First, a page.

Chapter 31: Early Itawes, Church of Christ Activity

When we first went to the Philippines and went to Aparri, in the first week, we met two Itawes ministers who wanted us to do a Bible translation for the Itawes people. Although they were relatives, Mr. Rosendo Montilla being Felipe Catolos’ uncle, neither of them knew the other had come to see us in Aparri. The younger man, Felipe, was in college there at the seminary, taking 20 units. He took us to Piat, where he said the people spoke “pure” Itawes, and they needed a Bible translation. He wanted us to come so badly that he said anything he could to get us to come to the Itawes region. Rosendo Montilla agreed that pure Itawes was spoken there. Eventually, this played a part in our decision to return there, but at the time, all I could think of was the heat. So we looked toward Abra in our initial search for a language to translate.

After returning from Abra, and settling in Piat, we found only a few Itawes-speaking Churches of Christ, and they were small and weak. They depended on their ministers for the Word of God because they did not yet have the Bible in their own language. We saw this as a real need for the Scriptures. We asked the Lord for them to develop a desire for a closer walk with God and to know Him more personally. They truly did need to know the Lord, and how could they know Him if they didn’t have His Word in their heart language? Our two Itawes friends realized this.

The two ministers themselves were in need in several ways: financial, personal direction, and spiritual strength and knowledge. Before we came to the Philippines, our sponsoring mission in Aparri was giving them a small amount of financial help each month. The mission did not have the personnel or the time to give them personal direction. However, because we were now living in the Itawes area, and were specifically interested in the Itawes, we felt we could give more personal help, and provide more financial support, too, as it wouldn’t be a great burden for our STEP mission to assume this responsibility.

We knew the amount of personal help they needed was considerable in order for them to be able to guide their churches in real growth. For us to give them that kind of help would mean a diversion from and consequent delay in fulfilling our basic task of Bible translation. So, we asked our prayer partners to pray that God would give us wisdom in deciding whether or not the actual benefit to the Itawes churches justified the amount of our time it would take from our primary task. As we thought about it, these people needed the Word of God, but they also needed our example and teaching in order that they might grow and mature in their spiritual lives. The prayer partners did pray about it, and we decided to help the men in whatever way we could.

After that, because we realized we needed men who were trained, whenever we had an opportunity to send a young dedicated man to the seminary, we did. That way, he could be trained in the Word of God and learn how to teach and minister to the people in a better way. We undertook the job of sending them there even when they had families, which meant we sent the families, too. We did this because they desperately needed that training, and we needed the trained leadership for the people. We could not do it ourselves.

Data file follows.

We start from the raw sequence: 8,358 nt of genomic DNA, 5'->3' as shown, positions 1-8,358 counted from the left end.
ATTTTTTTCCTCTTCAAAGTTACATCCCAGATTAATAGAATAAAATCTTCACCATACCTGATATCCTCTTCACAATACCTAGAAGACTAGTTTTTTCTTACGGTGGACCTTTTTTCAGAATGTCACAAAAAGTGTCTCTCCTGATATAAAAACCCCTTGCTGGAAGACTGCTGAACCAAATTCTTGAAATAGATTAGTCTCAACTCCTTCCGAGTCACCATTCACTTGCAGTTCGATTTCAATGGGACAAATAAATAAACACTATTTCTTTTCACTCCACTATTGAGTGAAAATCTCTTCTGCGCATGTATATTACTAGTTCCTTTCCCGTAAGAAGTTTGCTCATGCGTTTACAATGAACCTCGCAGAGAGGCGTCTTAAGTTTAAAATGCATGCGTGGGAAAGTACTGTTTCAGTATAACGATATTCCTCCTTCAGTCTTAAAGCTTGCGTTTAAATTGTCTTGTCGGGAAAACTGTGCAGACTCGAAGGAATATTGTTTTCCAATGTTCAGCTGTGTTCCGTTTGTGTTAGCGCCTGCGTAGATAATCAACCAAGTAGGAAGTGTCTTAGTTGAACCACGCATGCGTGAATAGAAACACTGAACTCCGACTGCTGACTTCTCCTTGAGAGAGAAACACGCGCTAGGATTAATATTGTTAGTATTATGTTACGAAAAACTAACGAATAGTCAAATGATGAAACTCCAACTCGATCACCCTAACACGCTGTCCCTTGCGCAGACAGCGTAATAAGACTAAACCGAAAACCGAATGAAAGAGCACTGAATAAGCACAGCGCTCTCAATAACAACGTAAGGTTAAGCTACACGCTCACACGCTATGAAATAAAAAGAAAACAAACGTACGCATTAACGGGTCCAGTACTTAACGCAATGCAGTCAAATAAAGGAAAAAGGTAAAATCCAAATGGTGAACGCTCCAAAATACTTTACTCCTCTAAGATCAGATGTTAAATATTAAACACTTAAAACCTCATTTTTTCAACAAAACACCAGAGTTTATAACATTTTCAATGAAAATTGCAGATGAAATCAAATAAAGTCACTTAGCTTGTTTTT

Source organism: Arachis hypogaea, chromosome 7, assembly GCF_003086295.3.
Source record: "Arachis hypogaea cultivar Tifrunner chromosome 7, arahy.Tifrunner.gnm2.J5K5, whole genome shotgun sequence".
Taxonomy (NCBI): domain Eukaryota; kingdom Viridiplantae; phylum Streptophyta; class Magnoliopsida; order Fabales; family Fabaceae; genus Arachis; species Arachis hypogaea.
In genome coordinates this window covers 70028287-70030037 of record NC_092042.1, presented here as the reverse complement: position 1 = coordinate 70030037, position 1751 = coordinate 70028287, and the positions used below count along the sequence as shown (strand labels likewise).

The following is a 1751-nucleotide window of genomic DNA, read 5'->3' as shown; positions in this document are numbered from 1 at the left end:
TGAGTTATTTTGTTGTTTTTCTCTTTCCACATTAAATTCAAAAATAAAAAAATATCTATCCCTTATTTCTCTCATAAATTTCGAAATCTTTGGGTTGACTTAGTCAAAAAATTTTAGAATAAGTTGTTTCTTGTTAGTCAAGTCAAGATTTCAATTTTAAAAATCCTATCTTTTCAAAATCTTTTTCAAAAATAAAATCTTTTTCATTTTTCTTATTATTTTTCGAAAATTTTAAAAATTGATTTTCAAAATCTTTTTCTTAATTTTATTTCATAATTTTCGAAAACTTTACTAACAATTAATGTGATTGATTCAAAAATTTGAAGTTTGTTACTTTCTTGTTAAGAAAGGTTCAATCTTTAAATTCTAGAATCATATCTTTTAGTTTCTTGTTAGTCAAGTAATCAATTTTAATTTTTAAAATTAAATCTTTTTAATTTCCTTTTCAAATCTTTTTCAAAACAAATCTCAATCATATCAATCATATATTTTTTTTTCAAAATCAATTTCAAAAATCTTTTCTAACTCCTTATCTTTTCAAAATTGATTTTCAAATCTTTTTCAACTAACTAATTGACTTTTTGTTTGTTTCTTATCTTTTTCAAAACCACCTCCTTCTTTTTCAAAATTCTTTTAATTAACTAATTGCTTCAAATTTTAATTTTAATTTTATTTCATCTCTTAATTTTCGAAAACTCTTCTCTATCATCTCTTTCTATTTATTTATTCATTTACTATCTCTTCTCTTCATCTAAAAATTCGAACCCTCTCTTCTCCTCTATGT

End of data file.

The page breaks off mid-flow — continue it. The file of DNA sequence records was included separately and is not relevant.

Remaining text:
Rosendo Montilla was in his late sixties, but was not well grounded in the Scriptures when we met him. He had been a pastor in another church that was quite ritualistic and used the Bible minimally. He had been converted to the Church of Christ by a preacher from the Ilocano area. He especially needed commitment to Christ in order for him to be a more acceptable personal witness and example to his churches. Over the following years, we saw this come to pass, but it all took time. He became a good influence on the younger ministers and brethren in the churches.

One month, we got together with the two men to hear their reports on what they had been doing. Mr. Montilla had been preaching in a different location every Sunday of the month, so the believers in those places got little actual teaching. Felipe was in the same location each week, but the group there was still small and weak.

In April 1975, we decided to support them financially so they could have more freedom in their activities. By this time, Felipe had graduated from Aparri Bible Seminary and was going with Mr. Montilla to conduct evangelistic meetings in the Itawes barrios of Amulung, which also had Ilocano barrios. We had gotten a Gestetner 300 mimeograph machine in March, and one of the first things we did was to mimeograph invitations to people who lived around the churches where the men preached so they could invite them to special services. This helped in the attendance at their evangelistic meetings.

The two men had already translated over 40 hymns and choruses which were printed in an Itawes song book before this time. Chuck felt it needed to be revised, so Felipe came to work with us on that project in Piat. I helped Felipe select the most useable songs, and we arranged them in columns. Twenty-three songs filled two sheets on both sides. Chuck proofread the stencils, and we mimeographed enough copies so each family in their churches could take one home as a continuing witness. Everyone was delighted to have songs he could sing in his own dialect, especially the children. This was the forerunner of a hymnal we prepared and had printed after that, while we lived in Enrile.